Nolan is derived from the Gaelic surname O Nullain and according to the eminent Irish genealogist and historian Edward MacLysaght, the name has been most closely associated with the territory known as the Barony of Forth in County Carlow, when during the pre-Norman period their chiefs held high hereditary office under the Kings of Leinster, and were known as the Princes of Foharta. It was not until the 16th Century that a branch of the clan settled in Co. Galway, where they became substantial and influential landholders. Nolan remains a comparatively common name throughout the four provinces in Ireland, not least in the East Galway region where it occurs with relative frequency. There are numerous spelling variations and corrupted forms of the name (including Nolen, Noolan, Noulan, Nowlan, Knowlan, Noelan, Noilan and Noland) however, in the interests of clarity and to ensure that all modifications are allowed for, it has been standardized to the form Nolan on our database of Church and State records. Should you decide to pursue your ancestry personally, you should familiarize yourself with all these variant configurations.

            I initiated a preliminary search on your behalf by adhering to the following established procedures. If an approximate geographic location is indicated, the records for that area are consulted. If no relevant data is located, the records of the surrounding districts/parishes are scrutinized. In the event that no definite connections are retrieved at this state or if the client has been unable to offer an approximate geographical location, a search of the entire database of Church records is initiated. As your ancestor was born before 1840, I was forced to limit my search to a full consultation of the available church records. Once this process has been completed, all findings are evaluated and a series of the most likely possibilities are reproduced on information sheets for the client to consider.

            As you will observe from the information sheet enclosed, I failed to find a direct reference to the birth of a John to a Mathew and Honora Nolan in either the church records of Ballinasloe or indeed on our entire database of East Galway church records. I have therefore based the series of options on specific aspects of the criterial data you provided.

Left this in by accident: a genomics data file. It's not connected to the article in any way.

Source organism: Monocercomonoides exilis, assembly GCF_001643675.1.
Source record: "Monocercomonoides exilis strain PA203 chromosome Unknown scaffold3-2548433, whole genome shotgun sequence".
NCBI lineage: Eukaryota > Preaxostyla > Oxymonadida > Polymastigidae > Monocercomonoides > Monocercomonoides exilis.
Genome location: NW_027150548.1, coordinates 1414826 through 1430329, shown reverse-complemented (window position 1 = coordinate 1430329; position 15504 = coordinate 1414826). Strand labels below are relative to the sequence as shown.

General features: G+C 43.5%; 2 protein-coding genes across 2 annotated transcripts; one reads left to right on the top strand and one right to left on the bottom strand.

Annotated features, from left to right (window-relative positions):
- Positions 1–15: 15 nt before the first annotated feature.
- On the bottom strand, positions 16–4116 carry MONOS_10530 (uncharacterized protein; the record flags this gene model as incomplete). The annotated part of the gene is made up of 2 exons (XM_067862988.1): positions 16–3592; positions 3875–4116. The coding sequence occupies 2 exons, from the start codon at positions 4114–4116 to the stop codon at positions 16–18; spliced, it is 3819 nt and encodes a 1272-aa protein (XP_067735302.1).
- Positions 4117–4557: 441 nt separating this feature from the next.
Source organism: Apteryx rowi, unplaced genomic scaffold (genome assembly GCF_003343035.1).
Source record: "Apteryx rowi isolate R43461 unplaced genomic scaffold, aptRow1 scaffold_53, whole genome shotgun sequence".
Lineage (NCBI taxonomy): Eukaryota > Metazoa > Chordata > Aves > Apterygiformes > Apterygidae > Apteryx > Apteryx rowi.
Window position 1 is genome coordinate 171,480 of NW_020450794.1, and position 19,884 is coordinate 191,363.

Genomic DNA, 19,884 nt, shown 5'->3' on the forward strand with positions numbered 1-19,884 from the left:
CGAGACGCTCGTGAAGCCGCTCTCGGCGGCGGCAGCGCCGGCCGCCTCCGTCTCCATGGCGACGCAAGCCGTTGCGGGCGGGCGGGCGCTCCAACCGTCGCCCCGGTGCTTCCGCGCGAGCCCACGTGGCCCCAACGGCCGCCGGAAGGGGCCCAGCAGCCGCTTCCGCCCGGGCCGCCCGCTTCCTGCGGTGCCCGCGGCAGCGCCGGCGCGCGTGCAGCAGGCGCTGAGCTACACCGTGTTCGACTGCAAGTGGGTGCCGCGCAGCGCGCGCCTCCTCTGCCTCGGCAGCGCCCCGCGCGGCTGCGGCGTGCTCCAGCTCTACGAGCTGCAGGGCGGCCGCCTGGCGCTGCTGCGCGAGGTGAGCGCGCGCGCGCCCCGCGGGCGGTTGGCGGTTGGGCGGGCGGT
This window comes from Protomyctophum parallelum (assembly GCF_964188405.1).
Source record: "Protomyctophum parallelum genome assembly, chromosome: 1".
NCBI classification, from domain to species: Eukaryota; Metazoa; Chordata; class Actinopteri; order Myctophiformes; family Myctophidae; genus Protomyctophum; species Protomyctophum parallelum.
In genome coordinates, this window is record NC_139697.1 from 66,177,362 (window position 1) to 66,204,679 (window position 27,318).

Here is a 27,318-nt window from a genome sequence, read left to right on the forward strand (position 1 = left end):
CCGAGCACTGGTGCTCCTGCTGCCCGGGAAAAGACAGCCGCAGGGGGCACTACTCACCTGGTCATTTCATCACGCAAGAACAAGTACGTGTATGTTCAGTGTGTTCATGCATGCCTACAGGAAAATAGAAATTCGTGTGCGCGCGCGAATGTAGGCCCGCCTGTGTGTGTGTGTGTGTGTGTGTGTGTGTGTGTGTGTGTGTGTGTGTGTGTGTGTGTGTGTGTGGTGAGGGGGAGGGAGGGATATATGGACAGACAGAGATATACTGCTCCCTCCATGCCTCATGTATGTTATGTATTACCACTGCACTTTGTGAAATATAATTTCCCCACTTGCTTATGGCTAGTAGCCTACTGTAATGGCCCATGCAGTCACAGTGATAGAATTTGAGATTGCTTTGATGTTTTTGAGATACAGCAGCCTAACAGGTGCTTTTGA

You will observe, that regrettably, the results of my research on your behalf (see Information Sheet enclosed) did not appear to remotely fulfill the parameters outlined by you and while details were often entered inaccurately and omissions are commonplace in church records, I doubt if any of these details are of any significance. It should also be noted that the surviving archive of church records is by no means complete and your ancestors may have originated from a parish or within a time frame for which the records have been lost.

            It is disappointing not to have been able to reconstruct a more definitive impression of your family's history, however, should you decide that any of the records I have submitted for your consideration are of relevance, please do not hesitate to contact me. Yours sincerely, Angela Canning, Secretary.

 

            The Information Sheet Mrs. Canning provided showed that the only John Nolan birth recorded in the Church records of Ballinasloe before 1830 was on March 13, 1826. This John was born to Brian Nolan and Catherine Nolan; his Godparents were Martin and Jane Ward.

            There were 10 John Nolan births recorded in the Church records of East Galway before 1830:

* In Ballygar, May 19, 1819, to Andrew Nolan and Bridget Flynn; Godparents were Thomas and Mary Clogher.

* In Ballygar June 8, 1829, to Cornelius Nolan and Maria Tully; Godparents were Dennis Naughten and Sara Tully.

* In Ballygar June 19, 1829, to Dominic Nolan and Bridget Glynn; Godparents were Patrick Nolan and Catherine Smith.

* In Ballygar Oct. 25, 1814, to James Nolan and Ellenora Wall; Godparents were Patrick Nolan and Ellenora Wall.

* In Ballygar June 2, 1831, to John Nolan and Bridget Lally; Godparents were James and Bridget Nolan.

* In Ballygar June 6, 1813, to John Nolan and Celilia Mannion; Godparents were Andrew Nolan and Bridget Mannion.